This single-minded focus on caste oppression alone is a well thought out policy for Ambedkar, who in another less amiable context, responded to A V Thakkar’s sarcastic description of him as “the doughty champion of the oppressed, depressed and exploited”,14 in the following vein

Mr Thakkar has sought to give point to his criticism by calling me a “doughty champion of the oppressed and depressed”. Let me tell Mr Thakkar that I have never claimed to be a universal leader of suffering humanity. The problem of the untouchables is quite enough for my slender strength, and I should be quite happy if I could successfully rescue the untouchables from his clutches and those of Mr Gandhi.15

Ambedkar’s logic of focused support to one issue is again seen in the strategy he proposes in his 1945 speech on “Communal Deadlock and the Way to Solve It”. There, Ambedkar formulated a system of reservations in parliamentary representation that would ensure that no minority would face the oppressive hegemony of majoritarian Hinduism. At the same time, no single minority would have to try to find a theoretical rationality that would cover all the specific oppressions faced by all the minorities. Thus, with an intuitive pragmatism, he rejects a single overarching battle against oppression theorised according to one “primary contradiction”. He prefers to find conjunctural partners to struggle alongside the Depressed Classes against the single source (i e, caste Hinduism) of different kinds of contradiction and different forms of oppression. Even if there is one dominant oppressor, the oppressed are divided and differentiated

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by the structural logic of caste Hindu oppression in the Indian context. We may deduce here that the result of the struggle against caste Hindu oppression, even if successful, is not a utopian community free of all struggle, but clearly another set of struggles that arise in that emergent situation in ways that cannot be theorised today.

Thus, while the first step of a campaign for civic rights is theorised in a way that problematises the Congress-Gandhian concept of service to the untouchables, the second step to fight for equality of opportunity problematises for us the Marxian concept of class struggle, and forms of activism based on this concept. The important thing about this criticism those of us with a Marxist habit must understand is this. The logic of a contradiction and the language of a struggle against oppression have to be born of the experience of the oppressed. Ambedkar’s position may be read as arguing that there is no use in trying to achieve an understanding of oppression according to a category (of class) which calls for a reasoning beyond the strong experience of caste oppression.16 The analysis of forces in a struggle, if democratic, must arise organically from the consciousness of the oppressed. Any attempt to short-circuit this consciousness of the oppressed with ready-made formulae of universal history will regress to an authoritarianism that undercuts the experiential basis of the struggle. This is why the struggle against caste oppression even today must be a dalit struggle, and not an upper-caste agenda.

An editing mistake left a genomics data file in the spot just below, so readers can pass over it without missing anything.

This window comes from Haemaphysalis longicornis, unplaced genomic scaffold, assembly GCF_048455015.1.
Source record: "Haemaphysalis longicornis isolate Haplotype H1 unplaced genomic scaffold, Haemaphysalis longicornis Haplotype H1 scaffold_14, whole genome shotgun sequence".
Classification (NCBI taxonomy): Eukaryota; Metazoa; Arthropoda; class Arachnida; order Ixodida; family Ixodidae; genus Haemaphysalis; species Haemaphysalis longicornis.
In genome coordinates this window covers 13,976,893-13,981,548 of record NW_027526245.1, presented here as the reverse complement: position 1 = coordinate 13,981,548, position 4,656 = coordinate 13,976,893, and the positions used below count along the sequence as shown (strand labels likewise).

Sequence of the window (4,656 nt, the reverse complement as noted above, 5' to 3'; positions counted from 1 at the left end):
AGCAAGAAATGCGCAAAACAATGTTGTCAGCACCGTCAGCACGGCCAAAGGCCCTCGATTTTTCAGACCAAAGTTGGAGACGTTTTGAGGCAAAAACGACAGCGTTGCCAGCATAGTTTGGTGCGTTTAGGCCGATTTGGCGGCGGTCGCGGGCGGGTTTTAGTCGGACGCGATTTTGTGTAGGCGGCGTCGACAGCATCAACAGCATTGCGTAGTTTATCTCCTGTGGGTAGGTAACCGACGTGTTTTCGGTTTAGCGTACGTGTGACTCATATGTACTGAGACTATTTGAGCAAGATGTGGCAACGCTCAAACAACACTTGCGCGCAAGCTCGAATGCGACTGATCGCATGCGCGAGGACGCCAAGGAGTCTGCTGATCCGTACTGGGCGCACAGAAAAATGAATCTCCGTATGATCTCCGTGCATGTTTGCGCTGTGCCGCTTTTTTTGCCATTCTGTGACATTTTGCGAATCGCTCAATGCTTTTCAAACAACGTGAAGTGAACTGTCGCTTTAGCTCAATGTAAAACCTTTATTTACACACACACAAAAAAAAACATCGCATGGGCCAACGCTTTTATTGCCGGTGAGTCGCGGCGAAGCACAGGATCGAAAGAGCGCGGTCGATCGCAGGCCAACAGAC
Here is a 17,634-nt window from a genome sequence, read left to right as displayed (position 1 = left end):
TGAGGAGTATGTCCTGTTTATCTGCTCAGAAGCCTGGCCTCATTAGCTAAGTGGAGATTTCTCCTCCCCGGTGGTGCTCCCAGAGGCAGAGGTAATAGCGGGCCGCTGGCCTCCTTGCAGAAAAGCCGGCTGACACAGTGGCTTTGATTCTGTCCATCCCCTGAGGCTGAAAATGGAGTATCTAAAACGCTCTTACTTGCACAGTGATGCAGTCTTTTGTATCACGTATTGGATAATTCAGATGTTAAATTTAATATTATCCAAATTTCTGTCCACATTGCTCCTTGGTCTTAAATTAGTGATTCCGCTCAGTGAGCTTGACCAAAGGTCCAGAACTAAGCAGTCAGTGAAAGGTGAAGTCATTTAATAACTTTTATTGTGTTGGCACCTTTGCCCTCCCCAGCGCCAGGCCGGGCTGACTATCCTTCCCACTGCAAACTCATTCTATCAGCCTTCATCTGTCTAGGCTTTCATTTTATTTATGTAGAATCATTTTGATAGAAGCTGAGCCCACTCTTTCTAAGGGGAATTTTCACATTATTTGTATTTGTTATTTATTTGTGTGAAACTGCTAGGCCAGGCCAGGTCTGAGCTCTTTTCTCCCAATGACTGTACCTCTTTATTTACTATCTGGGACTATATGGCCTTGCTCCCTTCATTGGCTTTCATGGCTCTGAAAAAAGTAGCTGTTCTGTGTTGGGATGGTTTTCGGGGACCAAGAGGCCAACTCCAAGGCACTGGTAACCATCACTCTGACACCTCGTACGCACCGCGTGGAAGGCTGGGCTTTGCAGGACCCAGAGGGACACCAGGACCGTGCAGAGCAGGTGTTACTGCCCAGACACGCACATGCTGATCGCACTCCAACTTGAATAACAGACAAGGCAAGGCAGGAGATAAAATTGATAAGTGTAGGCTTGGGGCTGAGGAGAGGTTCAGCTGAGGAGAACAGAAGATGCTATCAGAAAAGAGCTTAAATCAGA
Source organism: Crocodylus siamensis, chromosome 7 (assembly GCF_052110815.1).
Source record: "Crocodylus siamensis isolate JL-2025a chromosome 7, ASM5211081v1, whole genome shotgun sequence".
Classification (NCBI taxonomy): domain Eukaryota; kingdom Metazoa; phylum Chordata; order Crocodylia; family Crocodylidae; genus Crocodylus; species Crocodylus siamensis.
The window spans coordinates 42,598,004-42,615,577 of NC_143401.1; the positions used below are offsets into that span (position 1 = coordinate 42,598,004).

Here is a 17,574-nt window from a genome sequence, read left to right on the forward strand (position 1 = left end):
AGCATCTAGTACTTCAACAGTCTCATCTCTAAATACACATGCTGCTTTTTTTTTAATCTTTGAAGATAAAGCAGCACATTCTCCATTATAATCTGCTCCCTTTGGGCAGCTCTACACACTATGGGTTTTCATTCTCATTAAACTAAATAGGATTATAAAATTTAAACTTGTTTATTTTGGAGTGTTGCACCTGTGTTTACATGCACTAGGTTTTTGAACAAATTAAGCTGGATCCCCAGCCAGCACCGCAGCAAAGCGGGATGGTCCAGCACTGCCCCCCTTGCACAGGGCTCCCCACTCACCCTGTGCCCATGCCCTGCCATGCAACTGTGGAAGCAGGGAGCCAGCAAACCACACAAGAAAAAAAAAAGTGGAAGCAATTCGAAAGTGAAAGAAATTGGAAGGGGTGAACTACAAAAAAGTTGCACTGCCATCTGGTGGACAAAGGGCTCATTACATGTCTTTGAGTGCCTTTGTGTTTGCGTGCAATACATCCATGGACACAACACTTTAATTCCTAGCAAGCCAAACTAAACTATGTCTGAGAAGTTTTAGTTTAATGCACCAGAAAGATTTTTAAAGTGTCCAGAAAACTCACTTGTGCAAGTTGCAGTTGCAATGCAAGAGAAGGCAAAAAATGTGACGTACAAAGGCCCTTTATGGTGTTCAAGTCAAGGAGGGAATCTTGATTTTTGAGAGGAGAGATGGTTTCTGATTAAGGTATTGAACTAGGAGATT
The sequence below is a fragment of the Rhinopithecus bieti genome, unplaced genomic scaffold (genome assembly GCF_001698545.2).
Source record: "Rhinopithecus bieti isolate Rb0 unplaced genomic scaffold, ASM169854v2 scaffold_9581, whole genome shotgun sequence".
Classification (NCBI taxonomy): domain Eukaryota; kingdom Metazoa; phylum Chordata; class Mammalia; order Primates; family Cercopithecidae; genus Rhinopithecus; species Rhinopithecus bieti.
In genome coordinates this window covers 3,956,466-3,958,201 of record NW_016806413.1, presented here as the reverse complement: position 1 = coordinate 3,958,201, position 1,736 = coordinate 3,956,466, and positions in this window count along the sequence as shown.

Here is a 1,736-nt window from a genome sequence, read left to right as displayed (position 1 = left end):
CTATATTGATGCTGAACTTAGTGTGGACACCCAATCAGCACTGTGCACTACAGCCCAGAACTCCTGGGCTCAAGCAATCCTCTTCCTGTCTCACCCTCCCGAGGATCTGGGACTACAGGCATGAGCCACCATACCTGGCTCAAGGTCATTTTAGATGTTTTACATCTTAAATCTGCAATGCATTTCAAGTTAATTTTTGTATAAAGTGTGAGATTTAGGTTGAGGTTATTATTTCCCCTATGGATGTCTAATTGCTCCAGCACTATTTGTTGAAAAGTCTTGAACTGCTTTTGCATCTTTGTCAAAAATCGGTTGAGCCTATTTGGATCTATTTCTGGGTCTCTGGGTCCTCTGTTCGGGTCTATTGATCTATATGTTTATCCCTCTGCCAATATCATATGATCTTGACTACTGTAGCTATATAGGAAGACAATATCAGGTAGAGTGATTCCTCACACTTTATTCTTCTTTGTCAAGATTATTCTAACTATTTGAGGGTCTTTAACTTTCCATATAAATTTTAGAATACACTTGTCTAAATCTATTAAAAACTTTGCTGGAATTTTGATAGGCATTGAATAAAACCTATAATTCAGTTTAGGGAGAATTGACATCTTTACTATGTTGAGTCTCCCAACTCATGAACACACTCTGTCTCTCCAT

Sharing a Meal, Shaping a Community

The next paradox Ambedkar poses for us in his conceptualisation of struggle is his proposal for inter-dining between caste-Hindus and the Depressed Classes,

…to dissolve the nausea which the touchables feel towards the Untouchables, and which is the reason why the two sections have remained so apart as to constitute separate and distinct entities (From the letter regarding AUL, p 138).

Ambedkar argues that only a common cycle of participation in a way of life can overcome the strangeness one feels for the other. Social unity, “which we are all striving after” will come only with understanding and a sense of bonding that arise in an associated way of life. In one of those rare instances when Ambedkar refers to Gandhi as “Mahatma”, he says that in those 10 days when the Mahatma undertook the fast that shook the nation, many of the caste Hindus employers broke rules of untouchability and fraternised with the untouchables. This led to caste Hindu servants striking work. Instead of pushing ahead with their programme of fraternisation, the employers capitulated to orthodoxy and abandoned their newfound friendship. Ruing the existence of such “fair weather friends”, Ambedkar argues that the AUL should work to strengthen sympathisers so that they are ready to fight alongside the Depressed Classes against the forces of orthodoxy. Trust in the caste Hindu will come only when he is ready to shed blood for the Depressed Classes, as the whites of the north in the United States did against their own kin, the whites of the south “for the emancipation of the Negro”. Sympathy and trust are reciprocal. However, it is important to note that Ambedkar’s example is not a simple espousal of the “American way”. In the

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American civil war, it was the whites who fought each other over the issue of “Negro slavery”. In Ambedkar’s programme, the Depressed Classes will assert themselves and wage the primary struggle – the caste Hindu sympathisers are mere supporters and fellows-in-battle.

Thus in the same argument, Ambedkar runs together both a reference to revolutionary violence on the one hand, and a plea to the employer to put into practice a programme of change that will affect the caste Hindu servant’s behaviour on the other. The attack here is on our understanding of how a community works, how Ambedkar thinks for and about the Depressed Classes, their political condition, and what justice consists of. It would be worth exploring each of these aspects in some detail: